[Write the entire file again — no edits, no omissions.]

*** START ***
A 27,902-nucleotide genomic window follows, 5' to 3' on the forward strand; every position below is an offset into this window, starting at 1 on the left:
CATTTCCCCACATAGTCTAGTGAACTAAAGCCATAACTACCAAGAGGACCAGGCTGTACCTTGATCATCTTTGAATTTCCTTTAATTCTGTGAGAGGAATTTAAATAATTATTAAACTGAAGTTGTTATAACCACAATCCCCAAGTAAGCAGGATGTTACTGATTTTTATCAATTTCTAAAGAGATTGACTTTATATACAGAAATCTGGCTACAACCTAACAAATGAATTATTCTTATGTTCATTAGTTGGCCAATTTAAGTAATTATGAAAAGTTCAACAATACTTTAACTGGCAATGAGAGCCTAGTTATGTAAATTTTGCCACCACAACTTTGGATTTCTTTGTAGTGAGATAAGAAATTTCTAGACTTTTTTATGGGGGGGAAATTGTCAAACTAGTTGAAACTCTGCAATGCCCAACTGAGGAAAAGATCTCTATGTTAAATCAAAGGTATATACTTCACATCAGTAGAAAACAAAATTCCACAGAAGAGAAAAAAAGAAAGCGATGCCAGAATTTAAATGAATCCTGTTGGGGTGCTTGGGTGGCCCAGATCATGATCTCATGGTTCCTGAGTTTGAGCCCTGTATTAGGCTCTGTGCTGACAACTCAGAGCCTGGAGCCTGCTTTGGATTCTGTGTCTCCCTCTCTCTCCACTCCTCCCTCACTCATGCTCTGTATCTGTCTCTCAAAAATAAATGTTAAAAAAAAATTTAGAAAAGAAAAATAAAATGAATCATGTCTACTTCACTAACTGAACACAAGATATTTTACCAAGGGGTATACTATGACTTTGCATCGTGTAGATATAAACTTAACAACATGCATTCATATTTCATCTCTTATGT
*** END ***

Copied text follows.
A 27,902-nucleotide genomic window follows, 5' to 3' on the forward strand; every position below is an offset into this window, starting at 1 on the left:
CATTTCCCCACATAGTCTAGTGAACTAAAGCCATAACTACCAAGAGGACCAGGCTGTACCTTGATCATCTTTGAATTTCCTTTAATTCTGTGAGAGGAATTTAAATAATTATTAAACTGAAGTTGTTATAACCACAATCCCCAAGTAAGCAGGATGTTACTGATTTTTATCAATTTCTAAAGAGATTGACTTTATATACAGAAATCTGGCTACAACCTAACAAATGAATTATTCTTATGTTCATTAGTTGGCCAATTTAAGTAATTATGAAAAGTTCAACAATACTTTAACTGGCAATGAGAGCCTAGTTATGTAAATTTTGCCACCACAACTTTGGATTTCTTTGTAGTGAGATAAGAAATTTCTAGACTTTTTTATGGGGGGGAAATTGTCAAACTAGTTGAAACTCTGCAATGCCCAACTGAGGAAAAGATCTCTATGTTAAATCAAAGGTATATACTTCACATCAGTAGAAAACAAAATTCCACAGAAGAGAAAAAAAGAAAGCGATGCCAGAATTTAAATGAATCCTGTTGGGGTGCTTGGGTGGCCCAGATCATGATCTCATGGTTCCTGAGTTTGAGCCCTGTATTAGGCTCTGTGCTGACAACTCAGAGCCTGGAGCCTGCTTTGGATTCTGTGTCTCCCTCTCTCTCCACTCCTCCCTCACTCATGCTCTGTATCTGTCTCTCAAAAATAAATGTTAAAAAAAAATTTAGAAAAGAAAAATAAAATGAATCATGTCTACTTCACTAACTGAACACAAGATATTTTACCAAGGGGTATACTATGACTTTGCATCGTGTAGATATAAACTTAACAACATGCATTCATATTTCATCTCTTATGT